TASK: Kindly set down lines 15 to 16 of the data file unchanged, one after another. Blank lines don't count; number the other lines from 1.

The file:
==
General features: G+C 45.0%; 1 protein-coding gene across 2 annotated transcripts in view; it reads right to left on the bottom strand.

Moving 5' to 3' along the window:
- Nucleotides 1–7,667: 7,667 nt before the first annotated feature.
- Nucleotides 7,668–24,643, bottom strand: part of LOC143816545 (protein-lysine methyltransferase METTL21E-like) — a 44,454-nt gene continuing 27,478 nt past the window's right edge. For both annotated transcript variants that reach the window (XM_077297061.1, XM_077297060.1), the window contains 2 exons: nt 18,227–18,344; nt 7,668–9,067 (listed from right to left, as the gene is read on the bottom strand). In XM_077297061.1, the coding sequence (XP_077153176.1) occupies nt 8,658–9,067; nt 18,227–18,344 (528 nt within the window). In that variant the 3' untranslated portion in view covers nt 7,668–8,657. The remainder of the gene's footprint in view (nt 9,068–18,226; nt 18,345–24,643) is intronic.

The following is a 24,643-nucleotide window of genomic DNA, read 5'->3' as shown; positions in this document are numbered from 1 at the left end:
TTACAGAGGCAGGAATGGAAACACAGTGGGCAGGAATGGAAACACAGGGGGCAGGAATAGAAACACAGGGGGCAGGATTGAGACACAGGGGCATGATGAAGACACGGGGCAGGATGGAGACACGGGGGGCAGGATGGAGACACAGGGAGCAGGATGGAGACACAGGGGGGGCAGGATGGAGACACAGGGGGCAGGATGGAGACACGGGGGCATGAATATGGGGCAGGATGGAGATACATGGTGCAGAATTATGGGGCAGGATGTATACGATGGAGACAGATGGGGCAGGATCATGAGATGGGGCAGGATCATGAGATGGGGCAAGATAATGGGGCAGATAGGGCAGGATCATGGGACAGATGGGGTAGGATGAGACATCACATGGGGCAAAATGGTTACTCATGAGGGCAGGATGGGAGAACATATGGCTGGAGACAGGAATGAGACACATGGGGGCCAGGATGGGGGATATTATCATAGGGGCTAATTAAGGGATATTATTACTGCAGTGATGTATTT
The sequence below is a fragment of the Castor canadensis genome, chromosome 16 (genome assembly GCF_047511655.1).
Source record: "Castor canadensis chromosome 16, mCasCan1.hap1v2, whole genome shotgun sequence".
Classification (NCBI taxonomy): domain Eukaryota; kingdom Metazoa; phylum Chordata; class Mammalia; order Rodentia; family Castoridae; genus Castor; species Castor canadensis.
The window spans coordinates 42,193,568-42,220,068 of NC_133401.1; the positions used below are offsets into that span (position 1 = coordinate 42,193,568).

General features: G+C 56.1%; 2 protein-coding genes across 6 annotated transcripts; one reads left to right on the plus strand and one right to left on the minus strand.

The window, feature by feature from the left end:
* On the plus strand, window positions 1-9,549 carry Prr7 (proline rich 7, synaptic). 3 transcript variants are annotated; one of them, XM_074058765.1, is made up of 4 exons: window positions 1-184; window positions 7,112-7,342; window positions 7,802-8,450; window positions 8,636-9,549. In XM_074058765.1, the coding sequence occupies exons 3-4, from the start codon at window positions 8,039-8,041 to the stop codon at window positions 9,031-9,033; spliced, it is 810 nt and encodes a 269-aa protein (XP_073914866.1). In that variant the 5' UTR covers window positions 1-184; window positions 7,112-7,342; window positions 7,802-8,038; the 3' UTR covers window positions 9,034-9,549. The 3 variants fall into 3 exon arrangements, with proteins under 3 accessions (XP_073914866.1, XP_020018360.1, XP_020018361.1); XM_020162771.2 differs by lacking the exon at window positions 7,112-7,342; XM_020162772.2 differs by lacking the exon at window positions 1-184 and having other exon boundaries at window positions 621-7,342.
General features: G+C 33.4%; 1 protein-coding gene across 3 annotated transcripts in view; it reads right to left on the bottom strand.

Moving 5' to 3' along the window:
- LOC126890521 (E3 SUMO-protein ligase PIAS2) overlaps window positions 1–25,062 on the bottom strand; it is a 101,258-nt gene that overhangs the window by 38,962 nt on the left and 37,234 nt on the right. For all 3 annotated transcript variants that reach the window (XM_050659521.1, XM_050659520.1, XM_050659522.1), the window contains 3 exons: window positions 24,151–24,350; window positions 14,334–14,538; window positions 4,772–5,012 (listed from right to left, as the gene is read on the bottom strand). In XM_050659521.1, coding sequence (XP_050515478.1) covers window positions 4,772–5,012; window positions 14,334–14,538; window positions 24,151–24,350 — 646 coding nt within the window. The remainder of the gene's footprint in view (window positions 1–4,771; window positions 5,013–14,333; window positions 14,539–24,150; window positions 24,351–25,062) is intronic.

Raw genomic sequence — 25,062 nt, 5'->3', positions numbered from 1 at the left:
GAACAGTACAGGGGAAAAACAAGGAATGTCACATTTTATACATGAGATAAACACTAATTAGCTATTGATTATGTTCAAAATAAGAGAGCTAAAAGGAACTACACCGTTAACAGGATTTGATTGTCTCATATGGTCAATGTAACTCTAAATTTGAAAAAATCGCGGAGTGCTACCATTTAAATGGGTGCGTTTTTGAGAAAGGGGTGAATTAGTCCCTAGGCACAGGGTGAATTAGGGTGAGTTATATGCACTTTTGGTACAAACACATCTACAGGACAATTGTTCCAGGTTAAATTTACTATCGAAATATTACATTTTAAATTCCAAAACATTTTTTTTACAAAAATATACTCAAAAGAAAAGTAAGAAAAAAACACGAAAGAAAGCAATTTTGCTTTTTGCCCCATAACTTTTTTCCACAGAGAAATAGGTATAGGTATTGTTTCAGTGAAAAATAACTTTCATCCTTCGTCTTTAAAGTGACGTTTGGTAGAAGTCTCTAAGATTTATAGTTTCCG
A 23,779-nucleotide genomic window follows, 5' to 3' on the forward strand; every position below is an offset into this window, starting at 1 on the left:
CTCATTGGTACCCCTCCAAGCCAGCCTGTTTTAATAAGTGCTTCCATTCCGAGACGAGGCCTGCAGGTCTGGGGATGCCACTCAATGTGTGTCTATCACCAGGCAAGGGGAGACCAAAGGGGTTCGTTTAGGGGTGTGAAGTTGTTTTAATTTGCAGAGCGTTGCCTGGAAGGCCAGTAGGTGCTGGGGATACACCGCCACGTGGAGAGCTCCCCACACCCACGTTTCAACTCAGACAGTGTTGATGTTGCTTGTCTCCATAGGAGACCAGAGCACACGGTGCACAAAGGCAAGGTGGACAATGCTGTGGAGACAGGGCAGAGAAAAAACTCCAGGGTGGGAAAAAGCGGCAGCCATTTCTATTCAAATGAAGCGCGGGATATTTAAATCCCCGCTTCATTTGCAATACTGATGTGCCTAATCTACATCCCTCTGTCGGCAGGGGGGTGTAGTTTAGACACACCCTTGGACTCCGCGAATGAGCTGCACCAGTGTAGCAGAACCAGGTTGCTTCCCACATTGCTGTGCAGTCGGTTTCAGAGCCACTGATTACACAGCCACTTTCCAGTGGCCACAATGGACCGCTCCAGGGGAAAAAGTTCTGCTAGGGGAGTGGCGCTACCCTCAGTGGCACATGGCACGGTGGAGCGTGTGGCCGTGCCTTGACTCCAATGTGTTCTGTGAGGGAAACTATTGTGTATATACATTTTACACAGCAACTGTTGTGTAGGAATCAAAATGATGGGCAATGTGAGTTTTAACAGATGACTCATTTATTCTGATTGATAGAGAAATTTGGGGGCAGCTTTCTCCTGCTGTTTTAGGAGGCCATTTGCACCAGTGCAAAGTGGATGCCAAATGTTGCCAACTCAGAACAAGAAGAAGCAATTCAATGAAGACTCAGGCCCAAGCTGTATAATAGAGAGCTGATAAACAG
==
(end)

Moving 5' to 3' along the window:
- LOC126890521 (E3 SUMO-protein ligase PIAS2) overlaps window positions 1–25,062 on the bottom strand; it is a 101,258-nt gene that overhangs the window by 38,962 nt on the left and 37,234 nt on the right. For all 3 annotated transcript variants that reach the window (XM_050659521.1, XM_050659520.1, XM_050659522.1), the window contains 3 exons: window positions 24,151–24,350; window positions 14,334–14,538; window positions 4,772–5,012 (listed from right to left, as the gene is read on the bottom strand). In XM_050659521.1, coding sequence (XP_050515478.1) covers window positions 4,772–5,012; window positions 14,334–14,538; window positions 24,151–24,350 — 646 coding nt within the window. The remainder of the gene's footprint in view (window positions 1–4,771; window positions 5,013–14,333; window positions 14,539–24,150; window positions 24,351–25,062) is intronic.